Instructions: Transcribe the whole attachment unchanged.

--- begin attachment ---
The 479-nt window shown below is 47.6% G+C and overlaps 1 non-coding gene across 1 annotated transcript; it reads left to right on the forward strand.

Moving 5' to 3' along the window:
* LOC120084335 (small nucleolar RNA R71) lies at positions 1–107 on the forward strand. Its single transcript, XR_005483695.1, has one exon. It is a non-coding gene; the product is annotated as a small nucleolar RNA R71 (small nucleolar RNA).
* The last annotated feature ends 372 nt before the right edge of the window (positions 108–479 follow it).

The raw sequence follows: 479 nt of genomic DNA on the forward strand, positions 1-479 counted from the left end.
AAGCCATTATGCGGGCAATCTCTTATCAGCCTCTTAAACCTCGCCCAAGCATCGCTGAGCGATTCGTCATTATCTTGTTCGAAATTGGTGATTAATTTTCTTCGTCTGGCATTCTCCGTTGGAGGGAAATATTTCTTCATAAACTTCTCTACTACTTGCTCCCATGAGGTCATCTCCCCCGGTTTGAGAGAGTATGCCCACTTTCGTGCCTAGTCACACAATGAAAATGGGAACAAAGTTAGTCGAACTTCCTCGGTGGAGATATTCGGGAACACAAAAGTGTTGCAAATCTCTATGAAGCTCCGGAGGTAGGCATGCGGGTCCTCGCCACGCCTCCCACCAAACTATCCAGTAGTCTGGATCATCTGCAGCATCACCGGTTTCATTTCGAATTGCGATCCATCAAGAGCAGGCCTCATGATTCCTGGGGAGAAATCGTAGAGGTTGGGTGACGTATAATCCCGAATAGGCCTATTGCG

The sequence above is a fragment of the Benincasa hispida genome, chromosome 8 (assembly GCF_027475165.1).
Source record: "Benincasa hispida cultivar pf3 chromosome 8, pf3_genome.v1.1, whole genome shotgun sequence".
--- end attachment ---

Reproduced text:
The 479-nt window shown below is 47.6% G+C and overlaps 1 non-coding gene across 1 annotated transcript; it reads left to right on the forward strand.

Moving 5' to 3' along the window:
* LOC120084335 (small nucleolar RNA R71) lies at positions 1–107 on the forward strand. Its single transcript, XR_005483695.1, has one exon. It is a non-coding gene; the product is annotated as a small nucleolar RNA R71 (small nucleolar RNA).
* The last annotated feature ends 372 nt before the right edge of the window (positions 108–479 follow it).

The raw sequence follows: 479 nt of genomic DNA on the forward strand, positions 1-479 counted from the left end.
AAGCCATTATGCGGGCAATCTCTTATCAGCCTCTTAAACCTCGCCCAAGCATCGCTGAGCGATTCGTCATTATCTTGTTCGAAATTGGTGATTAATTTTCTTCGTCTGGCATTCTCCGTTGGAGGGAAATATTTCTTCATAAACTTCTCTACTACTTGCTCCCATGAGGTCATCTCCCCCGGTTTGAGAGAGTATGCCCACTTTCGTGCCTAGTCACACAATGAAAATGGGAACAAAGTTAGTCGAACTTCCTCGGTGGAGATATTCGGGAACACAAAAGTGTTGCAAATCTCTATGAAGCTCCGGAGGTAGGCATGCGGGTCCTCGCCACGCCTCCCACCAAACTATCCAGTAGTCTGGATCATCTGCAGCATCACCGGTTTCATTTCGAATTGCGATCCATCAAGAGCAGGCCTCATGATTCCTGGGGAGAAATCGTAGAGGTTGGGTGACGTATAATCCCGAATAGGCCTATTGCG

The sequence above is a fragment of the Benincasa hispida genome, chromosome 8 (assembly GCF_027475165.1).
Source record: "Benincasa hispida cultivar pf3 chromosome 8, pf3_genome.v1.1, whole genome shotgun sequence".